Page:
If you use or store any type of hazardous chemicals at your workplace you may be required to monitor the health of your workers.
This blog provides a quick introduction to health monitoring and outlines your overall responsibilities. The need for health monitoring is usually triggered by the use of certain high-risk substances (eg, carcinogens) or if chemical exposure levels could fall outside of air-borne exposure standards (eg, during a spill or decanting). You’ll need a risk management approach to ensure you meet your obligations.
What is health monitoring?
Health monitoring is a way of identifying if a person’s health has been affected by exposure to chemicals in the workplace. As an employer, you have a responsibility to monitor the health of workers at high-risk of chemical exposure and can be fined up to $30,000 for each offence if you do not.
If health monitoring is required, it must be carried out under the supervision of a registered medical practitioner who is qualified and experienced in workplace health monitoring. You will be using a combination of the following procedures:
Interview questions - hazardous chemicals affect individuals differently so learning more about a worker’s lifestyle habits (smoking, drinking, exercise) , medical history (allergies, illnesses), and work practices (hygiene, PPE) can be helpful. Even knowing where an employee eats their lunch and if they wash their hands can prove useful in establishing exposure levels.
Medical examinations - testing for certain illness and medical conditions using lung tests, chest x-rays, etc.
Biological tests - evaluating blood samples, urine tests, and other body tissue to determine the levels of chemicals and their metabolites.
Workers must not be out of pocket for undergoing health monitoring medical tests. The business owner/employer must pay for all expenses including:
Practitioner fees (eg, doctors, specialists, occupational hygienists)
Laboratory tests and analysis fees (eg, x-rays, blood tests, urine samples)
Out-of-pocket expenses (eg, wages, travelling time, accommodation)
Deciding if there is a significant risk to your workers
You don’t need to monitor the health of every worker at every job site unless there is a demonstrated risk to their health and safety. A risk assessment that identifies high-risk chemicals and assesses exposure levels will be your best approach. The following situations at your workplace will always trigger the need for health monitoring:
Scheduled chemicals - if you use any chemicals listed in Schedule 14 of the WHS Regulations you must implement health monitoring. The schedule includes chemicals like asbestos, lead, mercury, and a range of pesticides that are known for their carcinogenicity, germ cell mutagenicity, and reproductive toxicity.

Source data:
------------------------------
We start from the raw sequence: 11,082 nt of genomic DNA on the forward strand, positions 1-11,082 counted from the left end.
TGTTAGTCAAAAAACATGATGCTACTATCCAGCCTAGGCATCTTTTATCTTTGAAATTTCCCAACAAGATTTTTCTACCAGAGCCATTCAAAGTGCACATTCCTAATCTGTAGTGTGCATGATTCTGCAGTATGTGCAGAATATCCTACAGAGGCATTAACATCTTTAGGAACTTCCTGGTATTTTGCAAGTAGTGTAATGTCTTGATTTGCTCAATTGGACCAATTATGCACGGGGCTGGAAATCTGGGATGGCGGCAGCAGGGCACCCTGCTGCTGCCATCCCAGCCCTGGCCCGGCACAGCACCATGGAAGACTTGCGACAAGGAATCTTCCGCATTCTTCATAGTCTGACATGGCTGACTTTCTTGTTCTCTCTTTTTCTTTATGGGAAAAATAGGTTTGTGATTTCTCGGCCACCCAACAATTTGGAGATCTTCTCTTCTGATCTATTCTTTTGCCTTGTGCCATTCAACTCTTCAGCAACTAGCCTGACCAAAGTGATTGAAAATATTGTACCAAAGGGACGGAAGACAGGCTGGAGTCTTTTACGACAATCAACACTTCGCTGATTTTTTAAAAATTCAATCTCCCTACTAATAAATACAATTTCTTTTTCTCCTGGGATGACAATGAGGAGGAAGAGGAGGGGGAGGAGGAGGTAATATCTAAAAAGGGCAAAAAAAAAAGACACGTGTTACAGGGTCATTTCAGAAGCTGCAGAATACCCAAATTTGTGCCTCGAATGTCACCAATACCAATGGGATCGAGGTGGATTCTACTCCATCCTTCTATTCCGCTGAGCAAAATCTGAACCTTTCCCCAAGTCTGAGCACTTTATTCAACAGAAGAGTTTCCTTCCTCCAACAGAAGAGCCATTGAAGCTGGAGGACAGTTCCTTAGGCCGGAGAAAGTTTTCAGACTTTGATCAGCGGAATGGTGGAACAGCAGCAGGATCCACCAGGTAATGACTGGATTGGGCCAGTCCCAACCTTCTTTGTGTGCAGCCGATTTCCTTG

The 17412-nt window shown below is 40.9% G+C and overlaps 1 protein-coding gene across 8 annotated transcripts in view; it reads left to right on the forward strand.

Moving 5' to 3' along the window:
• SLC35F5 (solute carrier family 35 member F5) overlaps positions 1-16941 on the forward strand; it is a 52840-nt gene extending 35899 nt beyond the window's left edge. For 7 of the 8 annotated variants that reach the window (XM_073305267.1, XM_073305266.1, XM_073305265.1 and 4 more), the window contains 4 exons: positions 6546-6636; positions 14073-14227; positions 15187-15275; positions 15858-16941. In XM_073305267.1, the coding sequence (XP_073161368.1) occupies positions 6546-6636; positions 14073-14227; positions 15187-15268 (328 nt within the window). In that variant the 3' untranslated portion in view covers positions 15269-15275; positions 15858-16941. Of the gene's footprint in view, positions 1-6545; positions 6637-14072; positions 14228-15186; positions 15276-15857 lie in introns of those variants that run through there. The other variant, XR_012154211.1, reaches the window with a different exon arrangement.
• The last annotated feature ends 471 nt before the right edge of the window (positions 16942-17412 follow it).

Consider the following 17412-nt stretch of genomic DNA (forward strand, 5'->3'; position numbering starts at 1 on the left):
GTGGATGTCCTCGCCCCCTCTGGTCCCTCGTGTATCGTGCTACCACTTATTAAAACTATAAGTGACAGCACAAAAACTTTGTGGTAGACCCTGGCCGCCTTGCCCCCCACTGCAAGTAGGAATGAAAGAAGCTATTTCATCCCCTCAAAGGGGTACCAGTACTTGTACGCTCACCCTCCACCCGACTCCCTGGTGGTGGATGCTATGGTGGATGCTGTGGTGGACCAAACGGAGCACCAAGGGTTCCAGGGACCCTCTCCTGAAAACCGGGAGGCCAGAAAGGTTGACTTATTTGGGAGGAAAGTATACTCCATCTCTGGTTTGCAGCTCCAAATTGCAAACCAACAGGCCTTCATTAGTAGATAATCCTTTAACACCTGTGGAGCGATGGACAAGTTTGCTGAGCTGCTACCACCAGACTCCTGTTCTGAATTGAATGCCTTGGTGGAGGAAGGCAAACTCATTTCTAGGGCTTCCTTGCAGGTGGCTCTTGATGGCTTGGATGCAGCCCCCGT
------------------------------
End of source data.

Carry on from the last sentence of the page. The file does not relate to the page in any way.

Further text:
Air monitoring tests - an air quality test indicates constant or high levels of air-borne chemicals in the breathing zones of workers.
Risk assessments - a risk assessment indicates a worker is at high risk of chemical exposure. Risk assessments focus on the toxicity and hazard class of the chemicals, and balances that against the quantities being handled/stored, and the daily work practices of employees. This includes how they use PPE and the duration of shifts and tasks involving the chemicals.
Reported symptoms in workers - workers report (or are observed) with symptoms or health conditions associated with the hazardous chemicals being used.
EXAMPLE: You conduct a risk assessment on a cluster of workers who handle flammable liquids in the warehouse and chemical stores. Every day these employees receive packaged flammable liquids from delivery trucks, transfer the packaged chemicals to chemical stores, clean up spills when packs are dropped or broken, then decanting the chemicals into portable containers when requested by work teams on the production floor.
Your risk assessment would include (as a minimum) evaluating the chemical hazards, (eg, toxicity, workplace exposure standards) from the Safety Data Sheets, consulting with workers and supervisors to determine the average daily exposure times, the types of PPE they are wearing, the effectiveness of the packaging and chemical stores in containing vapours and fumes, the frequency and concentration level of chemical spills.
Implementing health monitoring vs hazard control
It is important to remember that health monitoring is NOT a chemical control measure, it is a tool to identify if your existing control measures are working effectively. If a health test indicates unacceptable exposure levels you must introduce controls to make the workplace safe or stop using the chemical.
IMPORTANT: If you do need to provide health monitoring to a worker you must tell them about the medical tests and monitoring BEFORE they start working with the chemicals. There are also mandatory requirements for record keeping.
Health monitoring is an essential requirement under Division 6: Health Monitoring in Australian WHS Regulations and to be carried out effectively, requires the understanding and implementation of a risk management methodology. Downloading our free eBook How to manage the risk of Hazardous Chemicals in the workplace for detailed instructions about incorporating health monitoring into STEP 4 of your risk management plan. Download and read it today by clicking on the image below: